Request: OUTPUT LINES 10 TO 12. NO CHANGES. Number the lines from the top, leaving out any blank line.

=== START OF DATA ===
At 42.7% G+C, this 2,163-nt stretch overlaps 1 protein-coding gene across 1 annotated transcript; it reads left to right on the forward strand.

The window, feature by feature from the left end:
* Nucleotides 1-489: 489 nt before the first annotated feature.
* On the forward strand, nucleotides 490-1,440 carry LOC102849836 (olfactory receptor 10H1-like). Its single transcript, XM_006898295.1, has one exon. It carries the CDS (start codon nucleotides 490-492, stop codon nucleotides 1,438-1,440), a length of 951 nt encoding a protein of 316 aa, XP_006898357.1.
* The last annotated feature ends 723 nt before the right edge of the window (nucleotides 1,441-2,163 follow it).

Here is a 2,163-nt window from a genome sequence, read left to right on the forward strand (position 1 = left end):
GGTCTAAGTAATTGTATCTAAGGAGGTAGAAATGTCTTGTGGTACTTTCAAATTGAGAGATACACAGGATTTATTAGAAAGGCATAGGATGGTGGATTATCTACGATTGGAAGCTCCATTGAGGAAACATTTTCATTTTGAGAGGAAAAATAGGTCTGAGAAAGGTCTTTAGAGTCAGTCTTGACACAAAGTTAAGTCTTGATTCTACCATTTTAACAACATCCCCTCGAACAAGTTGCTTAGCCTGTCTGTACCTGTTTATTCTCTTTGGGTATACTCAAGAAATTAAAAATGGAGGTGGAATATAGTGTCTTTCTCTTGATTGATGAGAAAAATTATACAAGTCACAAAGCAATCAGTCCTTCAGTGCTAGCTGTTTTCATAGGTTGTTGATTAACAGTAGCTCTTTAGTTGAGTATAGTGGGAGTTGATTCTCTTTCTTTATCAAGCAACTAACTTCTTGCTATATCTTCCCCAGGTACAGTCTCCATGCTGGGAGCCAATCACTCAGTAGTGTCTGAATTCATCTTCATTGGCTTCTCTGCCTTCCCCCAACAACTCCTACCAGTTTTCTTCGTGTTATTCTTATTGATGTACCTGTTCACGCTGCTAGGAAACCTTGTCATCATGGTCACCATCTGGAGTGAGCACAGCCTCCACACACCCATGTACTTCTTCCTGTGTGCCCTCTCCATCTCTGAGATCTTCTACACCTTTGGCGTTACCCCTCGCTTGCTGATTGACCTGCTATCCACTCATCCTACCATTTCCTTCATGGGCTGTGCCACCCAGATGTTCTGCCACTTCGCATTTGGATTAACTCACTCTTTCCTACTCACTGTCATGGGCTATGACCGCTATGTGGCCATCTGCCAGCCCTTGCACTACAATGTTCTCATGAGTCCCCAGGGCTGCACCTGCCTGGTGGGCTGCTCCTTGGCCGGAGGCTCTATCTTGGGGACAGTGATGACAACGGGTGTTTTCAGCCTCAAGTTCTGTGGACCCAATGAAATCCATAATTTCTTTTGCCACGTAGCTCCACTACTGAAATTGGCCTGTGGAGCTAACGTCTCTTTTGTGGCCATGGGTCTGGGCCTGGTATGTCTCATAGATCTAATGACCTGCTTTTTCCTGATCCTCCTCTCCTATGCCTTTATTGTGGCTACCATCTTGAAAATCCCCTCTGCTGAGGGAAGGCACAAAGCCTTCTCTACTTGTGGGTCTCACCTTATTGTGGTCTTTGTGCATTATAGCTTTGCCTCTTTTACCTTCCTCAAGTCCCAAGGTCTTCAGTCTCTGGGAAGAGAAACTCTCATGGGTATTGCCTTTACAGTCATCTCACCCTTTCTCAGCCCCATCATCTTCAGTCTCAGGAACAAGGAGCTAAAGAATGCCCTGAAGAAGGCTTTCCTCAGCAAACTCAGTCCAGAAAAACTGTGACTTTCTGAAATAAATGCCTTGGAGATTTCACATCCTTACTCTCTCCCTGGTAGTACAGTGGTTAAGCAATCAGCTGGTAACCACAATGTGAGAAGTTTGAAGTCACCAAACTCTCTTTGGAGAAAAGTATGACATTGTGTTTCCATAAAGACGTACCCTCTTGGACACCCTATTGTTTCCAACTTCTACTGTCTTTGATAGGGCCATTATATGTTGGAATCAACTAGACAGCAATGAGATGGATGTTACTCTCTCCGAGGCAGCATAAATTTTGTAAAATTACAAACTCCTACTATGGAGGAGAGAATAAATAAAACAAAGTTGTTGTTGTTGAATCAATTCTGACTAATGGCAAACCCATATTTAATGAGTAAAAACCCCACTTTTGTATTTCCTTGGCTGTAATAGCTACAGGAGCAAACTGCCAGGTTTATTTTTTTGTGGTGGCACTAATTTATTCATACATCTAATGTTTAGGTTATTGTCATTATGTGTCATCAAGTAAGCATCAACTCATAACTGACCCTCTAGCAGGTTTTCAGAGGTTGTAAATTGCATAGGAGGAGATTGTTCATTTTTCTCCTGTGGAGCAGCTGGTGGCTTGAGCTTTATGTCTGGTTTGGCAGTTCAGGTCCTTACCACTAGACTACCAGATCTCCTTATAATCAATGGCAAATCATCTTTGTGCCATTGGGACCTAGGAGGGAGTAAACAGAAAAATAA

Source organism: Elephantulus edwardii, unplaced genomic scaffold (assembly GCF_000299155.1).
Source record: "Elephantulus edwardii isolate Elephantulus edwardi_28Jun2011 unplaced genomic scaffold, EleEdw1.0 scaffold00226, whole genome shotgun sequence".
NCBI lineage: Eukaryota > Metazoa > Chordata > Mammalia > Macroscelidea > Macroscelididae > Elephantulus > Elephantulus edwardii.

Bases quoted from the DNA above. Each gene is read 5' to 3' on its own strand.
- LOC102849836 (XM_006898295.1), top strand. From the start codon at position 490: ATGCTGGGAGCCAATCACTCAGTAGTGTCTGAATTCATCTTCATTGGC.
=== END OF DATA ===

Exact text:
NCBI lineage: Eukaryota > Metazoa > Chordata > Mammalia > Macroscelidea > Macroscelididae > Elephantulus > Elephantulus edwardii.

Bases quoted from the DNA above. Each gene is read 5' to 3' on its own strand.
- LOC102849836 (XM_006898295.1), top strand. From the start codon at position 490: ATGCTGGGAGCCAATCACTCAGTAGTGTCTGAATTCATCTTCATTGGC.